There is no, rpt no, quick route to making a living on the folk scene. There is a long and hard road to getting bookings fairly regularly, but an awful lot of that road is the same road you'd travel if you were a rank amateur like me. I'd say your first step is just to get out there and sing and play - there are lots of opportunities to do that. Get yourself known that way, and then start talking to organisers - a lot of whom, by that stage, you'll already know. But don't give up the day job.


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Subject: RE: Getting Gigs in the UK
From: GUEST,Faye Roche
Date: 29 Nov 08 - 05:02 AM

I don't think that success is the folk world is any easier or harder than success in any other field of music.

If you want to be a classical musician you go to college, work like hell for 3-4 years, then audition for a job with an orchestra or try to make it as a soloist or by forming your own ensemble, which, I guess, is just as tough as trying to crack it as a rock or pop artist.

In rock, you form a band, write your songs, play gigs in pubs where no-one is the slightest bit interested in you, try to build up a following, get a record deal, etc., etc. Not easy.

Popsters, I guess, start by working with cover bands. (I had a taste of that once- never again!) Most of them probably stick around the club/function circuit. OK, they may make some cash but who wants to play "Agadoo" every night? Of course, you could always try The X-Factor...

Jazz- I would guess that it's as hard, or harder to break into the jazz scene than any of the others.

Wow! Just thinking about all this makes me realise how lucky we are; all those clubs where you can showcase your talent and (eventually!) get booked! What more could you want?


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Subject: RE: Getting Gigs in the UK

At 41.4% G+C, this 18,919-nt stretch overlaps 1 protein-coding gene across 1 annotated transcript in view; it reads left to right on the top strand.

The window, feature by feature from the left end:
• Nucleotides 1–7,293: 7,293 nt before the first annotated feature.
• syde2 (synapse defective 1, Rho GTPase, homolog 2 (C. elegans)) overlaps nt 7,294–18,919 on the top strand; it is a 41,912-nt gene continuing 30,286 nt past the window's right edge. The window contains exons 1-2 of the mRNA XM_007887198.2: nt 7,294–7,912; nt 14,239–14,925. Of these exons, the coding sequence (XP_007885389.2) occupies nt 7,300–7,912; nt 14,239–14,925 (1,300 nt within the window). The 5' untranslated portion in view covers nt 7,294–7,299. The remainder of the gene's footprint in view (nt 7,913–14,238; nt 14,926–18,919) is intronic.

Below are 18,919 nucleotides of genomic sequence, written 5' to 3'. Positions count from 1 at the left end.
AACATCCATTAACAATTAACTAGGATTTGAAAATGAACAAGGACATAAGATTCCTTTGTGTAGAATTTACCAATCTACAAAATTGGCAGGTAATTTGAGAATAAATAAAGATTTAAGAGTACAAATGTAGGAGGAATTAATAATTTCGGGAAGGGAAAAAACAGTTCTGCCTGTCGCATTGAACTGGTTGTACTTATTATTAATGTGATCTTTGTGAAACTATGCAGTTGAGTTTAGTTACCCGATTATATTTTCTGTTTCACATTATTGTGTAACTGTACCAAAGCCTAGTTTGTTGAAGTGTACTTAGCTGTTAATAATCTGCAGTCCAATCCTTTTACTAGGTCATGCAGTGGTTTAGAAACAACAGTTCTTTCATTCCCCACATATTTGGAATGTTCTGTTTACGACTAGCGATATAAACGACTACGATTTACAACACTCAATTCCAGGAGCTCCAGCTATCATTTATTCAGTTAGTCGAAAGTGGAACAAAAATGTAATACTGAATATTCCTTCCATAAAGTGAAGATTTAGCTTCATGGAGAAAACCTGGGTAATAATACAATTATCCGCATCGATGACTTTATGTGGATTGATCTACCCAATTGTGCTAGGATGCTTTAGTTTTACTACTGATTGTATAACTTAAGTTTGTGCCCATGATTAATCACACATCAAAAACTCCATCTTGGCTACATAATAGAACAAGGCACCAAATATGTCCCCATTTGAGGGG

From: greg stephens
Date: 29 Nov 08 - 06:19 AM

The English folk club obsession of booking acts a long time in advance, sometimes upwards of a year, effectively prevents a lot of foreign acts from putting tour together, however interesting they may be. A lot of local acts, too, come to that. This is often justified by "it's necessary to get the big name acts secured", but a quick glance at a lot of club's schedules will show this is not actually the case. They book very small names singer, who only live down the road, months or years in advance as well. The folk music scene in Ireland, I always felt, gained greatly by booking weeks or a month or two in advance, rather than many months or years. Acts in Ireland are also much more cooperative with each other in switching gig dates around to aoccommodate each other's touring schedules.
   Having said that, you can get gigs in England, not everybody books that far in advance, luckily, and not evrybody is ultra-cautious. A good Myspace is good. A good demo is good. Even better, I think, is evidence of having done gig before, and what kind of gigs. If I want to book an act into a pub, I want to know if they've done pub gigs before, and how they have gone. If I want a band for a barn dance booking, I would like to ring a caller who's worked with them to get the lowdown. Etc etc.
So be prepared to say to a potential booker "give the organiser of the XXX club a ring, I played there last week".
If you haven't got a track record: well, like everyone says, get out and play for free as often as possible. If you are any good(or more accurately, if people like you), you will get offered work.
And be prepared for a lot of disappointments!


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Subject: RE: Getting Gigs in the UK
From: Richard Bridge
Date: 29 Nov 08 - 09:26 PM

I think if you play American folk and alt/country, or euro-celtique, or if you can and will work as a jukebox on legs, there is a relatively richer vein to be mined in pubs and working men's clubs and so on, if you can get a decent agent, than if you largely do 1954 definition English folk or modern self-penned songs "in the tradition".


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Subject: RE: Getting Gigs in the UK
From: Kara
Date: 30 Nov 08 - 04:36 PM

Thanks to everyone whose posted on this tread, some very helpful stuff.